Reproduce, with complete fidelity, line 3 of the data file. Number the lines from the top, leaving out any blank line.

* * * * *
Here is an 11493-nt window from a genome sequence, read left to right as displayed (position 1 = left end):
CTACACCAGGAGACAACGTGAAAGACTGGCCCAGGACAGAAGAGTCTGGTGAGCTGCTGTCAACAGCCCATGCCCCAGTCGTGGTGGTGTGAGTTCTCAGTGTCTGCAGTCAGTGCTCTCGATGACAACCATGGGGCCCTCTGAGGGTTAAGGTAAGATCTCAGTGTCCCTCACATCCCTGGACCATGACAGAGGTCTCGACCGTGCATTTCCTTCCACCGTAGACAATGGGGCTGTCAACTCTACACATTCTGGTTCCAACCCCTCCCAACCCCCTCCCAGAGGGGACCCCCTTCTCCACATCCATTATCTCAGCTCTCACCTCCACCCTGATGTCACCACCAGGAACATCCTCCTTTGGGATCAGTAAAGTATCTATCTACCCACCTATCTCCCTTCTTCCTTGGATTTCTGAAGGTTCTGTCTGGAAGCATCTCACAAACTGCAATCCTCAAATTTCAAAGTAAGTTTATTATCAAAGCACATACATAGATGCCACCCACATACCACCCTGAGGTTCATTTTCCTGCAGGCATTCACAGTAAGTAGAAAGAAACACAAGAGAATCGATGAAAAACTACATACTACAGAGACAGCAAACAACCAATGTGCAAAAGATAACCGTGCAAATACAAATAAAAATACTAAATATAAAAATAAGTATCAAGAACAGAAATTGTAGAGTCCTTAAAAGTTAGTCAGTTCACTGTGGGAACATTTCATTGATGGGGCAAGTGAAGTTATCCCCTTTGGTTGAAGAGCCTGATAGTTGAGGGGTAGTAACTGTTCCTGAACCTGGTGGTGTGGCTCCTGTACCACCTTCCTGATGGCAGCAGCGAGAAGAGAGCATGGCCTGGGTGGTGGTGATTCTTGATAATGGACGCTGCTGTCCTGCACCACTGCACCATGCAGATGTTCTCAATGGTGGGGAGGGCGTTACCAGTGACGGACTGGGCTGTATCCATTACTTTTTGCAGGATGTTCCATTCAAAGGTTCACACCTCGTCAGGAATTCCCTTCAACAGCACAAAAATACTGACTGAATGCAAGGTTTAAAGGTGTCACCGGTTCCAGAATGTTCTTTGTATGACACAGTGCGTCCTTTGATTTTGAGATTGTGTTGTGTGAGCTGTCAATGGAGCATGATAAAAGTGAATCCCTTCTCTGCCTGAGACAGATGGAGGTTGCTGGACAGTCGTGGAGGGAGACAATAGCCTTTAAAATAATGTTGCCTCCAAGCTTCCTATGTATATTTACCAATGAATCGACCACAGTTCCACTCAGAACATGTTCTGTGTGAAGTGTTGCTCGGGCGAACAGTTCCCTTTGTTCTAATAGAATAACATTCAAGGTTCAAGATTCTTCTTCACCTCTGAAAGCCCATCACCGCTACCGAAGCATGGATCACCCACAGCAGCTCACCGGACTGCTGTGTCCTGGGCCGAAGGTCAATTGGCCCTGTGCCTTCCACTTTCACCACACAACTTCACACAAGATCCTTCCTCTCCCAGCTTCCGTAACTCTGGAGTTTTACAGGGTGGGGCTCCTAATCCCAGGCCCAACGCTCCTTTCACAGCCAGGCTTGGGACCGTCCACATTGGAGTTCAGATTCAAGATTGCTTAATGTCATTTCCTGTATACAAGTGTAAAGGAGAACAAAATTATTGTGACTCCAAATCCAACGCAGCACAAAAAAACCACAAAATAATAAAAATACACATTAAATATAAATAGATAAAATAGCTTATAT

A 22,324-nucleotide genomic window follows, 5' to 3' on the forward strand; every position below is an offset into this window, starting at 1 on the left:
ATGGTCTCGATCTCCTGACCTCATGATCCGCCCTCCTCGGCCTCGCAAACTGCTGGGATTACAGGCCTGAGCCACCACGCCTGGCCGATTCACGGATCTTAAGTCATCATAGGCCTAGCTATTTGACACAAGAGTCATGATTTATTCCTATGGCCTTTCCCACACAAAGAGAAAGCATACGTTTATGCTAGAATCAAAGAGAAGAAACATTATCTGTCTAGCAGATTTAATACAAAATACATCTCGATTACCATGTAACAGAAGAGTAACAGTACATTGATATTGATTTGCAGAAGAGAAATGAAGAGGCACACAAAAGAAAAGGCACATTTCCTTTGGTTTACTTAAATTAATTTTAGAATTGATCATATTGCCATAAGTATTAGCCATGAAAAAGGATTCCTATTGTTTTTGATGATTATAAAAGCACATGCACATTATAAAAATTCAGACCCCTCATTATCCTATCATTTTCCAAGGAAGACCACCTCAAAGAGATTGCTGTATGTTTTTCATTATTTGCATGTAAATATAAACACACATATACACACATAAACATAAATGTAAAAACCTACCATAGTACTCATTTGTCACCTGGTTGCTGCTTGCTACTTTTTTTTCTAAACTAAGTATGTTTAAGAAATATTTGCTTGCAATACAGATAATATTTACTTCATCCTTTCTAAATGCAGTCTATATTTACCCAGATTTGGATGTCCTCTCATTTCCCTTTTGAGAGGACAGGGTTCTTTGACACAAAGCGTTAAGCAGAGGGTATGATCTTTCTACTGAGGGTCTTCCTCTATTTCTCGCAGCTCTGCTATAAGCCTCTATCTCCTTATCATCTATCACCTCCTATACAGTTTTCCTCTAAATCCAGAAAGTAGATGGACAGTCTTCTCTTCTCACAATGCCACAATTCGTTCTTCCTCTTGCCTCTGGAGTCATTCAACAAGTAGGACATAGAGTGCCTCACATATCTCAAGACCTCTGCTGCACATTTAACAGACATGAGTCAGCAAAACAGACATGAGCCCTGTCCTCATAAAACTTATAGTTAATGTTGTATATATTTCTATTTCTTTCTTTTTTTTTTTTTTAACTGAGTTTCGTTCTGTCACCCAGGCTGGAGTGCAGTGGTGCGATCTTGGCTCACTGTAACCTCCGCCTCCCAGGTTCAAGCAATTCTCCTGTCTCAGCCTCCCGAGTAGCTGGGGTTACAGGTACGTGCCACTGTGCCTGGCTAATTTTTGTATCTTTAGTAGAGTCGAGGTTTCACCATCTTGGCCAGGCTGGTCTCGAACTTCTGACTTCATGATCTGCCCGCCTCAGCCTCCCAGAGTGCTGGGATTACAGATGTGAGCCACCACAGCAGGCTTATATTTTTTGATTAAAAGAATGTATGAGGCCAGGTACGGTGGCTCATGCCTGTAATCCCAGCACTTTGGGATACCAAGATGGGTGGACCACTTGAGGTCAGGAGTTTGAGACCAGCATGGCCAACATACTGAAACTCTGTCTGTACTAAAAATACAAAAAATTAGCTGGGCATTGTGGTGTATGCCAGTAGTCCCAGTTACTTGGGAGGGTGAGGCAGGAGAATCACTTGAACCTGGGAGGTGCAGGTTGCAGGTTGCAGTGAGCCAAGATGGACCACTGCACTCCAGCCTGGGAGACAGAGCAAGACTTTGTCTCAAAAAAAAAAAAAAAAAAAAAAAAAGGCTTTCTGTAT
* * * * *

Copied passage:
A 22,324-nucleotide genomic window follows, 5' to 3' on the forward strand; every position below is an offset into this window, starting at 1 on the left: